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UK Universities Rely Upon “BOGO” Degrees/Other Offers in Order to Survive Brexit

May 28, 2017

When the United Kingdom (UK) voted to exit the European Union on June 23, 2016, the decision (known as “Brexit,” an abbreviation of “British exit”) impacted the credit rating of its infrastructure, including its universities. On June 29, 2016, Moody’s Investors Service downgraded many entities in UK sectors from “stable” to “negative”:

London, 29 June 2016 — Moody’s Public Sector Europe (MPSE) has today taken rating actions on 55 UK sub-sovereign entities (and associated 30 SPVs) covering the following sectors: (1) Local Authorities; (2) Transport for London; (3) Universities; (4) Housing Associations; (5) PRS Finance plc. The actions follow a referendum vote in favour of the UK leaving the European Union (EU) and the recent change in the outlook on the UK’s Aa1 government bond rating to negative from stable. For more details on the sovereign outlook change, please refer to Moody’s press release: …

The outlook change on the ratings of 52 UK sub-sovereign issuers and associated SPVs reflects Moody’s assessment of the impact of the UK vote to leave the European Union along with the change in the outlook of the UK’s Aa1 sovereign rating to negative from stable, which has direct implications for sub-sovereign entities given the economic, financial and institutional linkages between the sovereign and sub-sovereign sectors.

ECONOMIC AND FINANCIAL: Moody’s believes that there will be a prolonged period of uncertainty following the “leave” vote, which will weigh on the UK’s economic and financial performance. A downturn in the economic outlook in the UK has direct implications for UK sub-sovereign budgets through (1) potential slowing or declining transfers received from the central government, which make up a significant share of their revenue; and (2) further potential austerity measures included in the government’s next Budget and next Spending Review.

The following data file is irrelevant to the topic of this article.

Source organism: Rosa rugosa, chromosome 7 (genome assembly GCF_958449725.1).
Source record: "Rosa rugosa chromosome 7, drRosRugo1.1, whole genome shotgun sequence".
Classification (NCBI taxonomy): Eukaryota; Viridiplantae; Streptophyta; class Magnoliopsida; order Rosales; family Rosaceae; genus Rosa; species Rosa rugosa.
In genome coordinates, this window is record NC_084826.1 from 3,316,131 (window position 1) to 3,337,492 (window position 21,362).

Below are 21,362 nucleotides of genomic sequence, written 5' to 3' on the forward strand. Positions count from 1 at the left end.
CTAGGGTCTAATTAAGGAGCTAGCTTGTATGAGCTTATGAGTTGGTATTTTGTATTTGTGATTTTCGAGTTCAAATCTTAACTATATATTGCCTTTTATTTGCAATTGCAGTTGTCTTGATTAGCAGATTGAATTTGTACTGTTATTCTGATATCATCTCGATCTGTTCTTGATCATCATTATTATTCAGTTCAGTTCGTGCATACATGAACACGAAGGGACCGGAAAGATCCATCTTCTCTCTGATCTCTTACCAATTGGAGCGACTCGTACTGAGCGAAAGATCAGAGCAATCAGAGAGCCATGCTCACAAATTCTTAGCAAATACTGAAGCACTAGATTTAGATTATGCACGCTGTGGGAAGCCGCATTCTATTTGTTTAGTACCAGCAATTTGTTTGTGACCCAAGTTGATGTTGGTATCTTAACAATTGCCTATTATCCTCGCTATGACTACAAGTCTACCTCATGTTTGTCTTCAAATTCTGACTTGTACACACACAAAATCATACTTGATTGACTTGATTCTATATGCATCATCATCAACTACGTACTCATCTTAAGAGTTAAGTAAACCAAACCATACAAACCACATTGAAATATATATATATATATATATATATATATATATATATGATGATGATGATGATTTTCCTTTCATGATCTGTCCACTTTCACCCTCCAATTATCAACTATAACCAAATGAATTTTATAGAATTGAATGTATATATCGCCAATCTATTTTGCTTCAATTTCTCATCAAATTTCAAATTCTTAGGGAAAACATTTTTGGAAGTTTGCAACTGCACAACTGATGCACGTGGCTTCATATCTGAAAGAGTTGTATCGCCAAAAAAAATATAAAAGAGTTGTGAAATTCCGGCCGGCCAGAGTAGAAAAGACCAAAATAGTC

As this July 04, 2016, Varsity article notes, Cambridge University retained its high credit rating despite Brexit; however, several other UK universities experienced Moody’s credit downgrade; still others were downgraded by Standard & Poor’s (S & P) Global ratings.

As concerns UK universities, a factor that complicated the credit-downgrading issue involved both the overall number of 18-year-olds being smaller in 2016 as well as the number of those 18-year-olds choosing to apply for university entrance also decreasing, especially as concerns males.

So, in August 2016, UK universities– under economic pressure to fill their seats– turned to some creative/ pragmatic solutions. For example, in its attempt to attract the best students, Sheffield University offered a “BOGO” (buy-one-get-one) option for students: Purchase a bachelors degree; get a masters degree for free.

Other UK universities offered percentage discounts on classes and other enticements. From the August 07, 2016, UK Sunday Times:

In one of the biggest scrambles in years, universities are coming up with ever more imaginative ways to attract the best applicants. They range from free tickets to watch the Premier League champions, Leicester City — offered by the city’s De Montfort University — to iPads, airport transfers and discounted courses if a student can also persuade a sibling or a spouse to sign up to a course.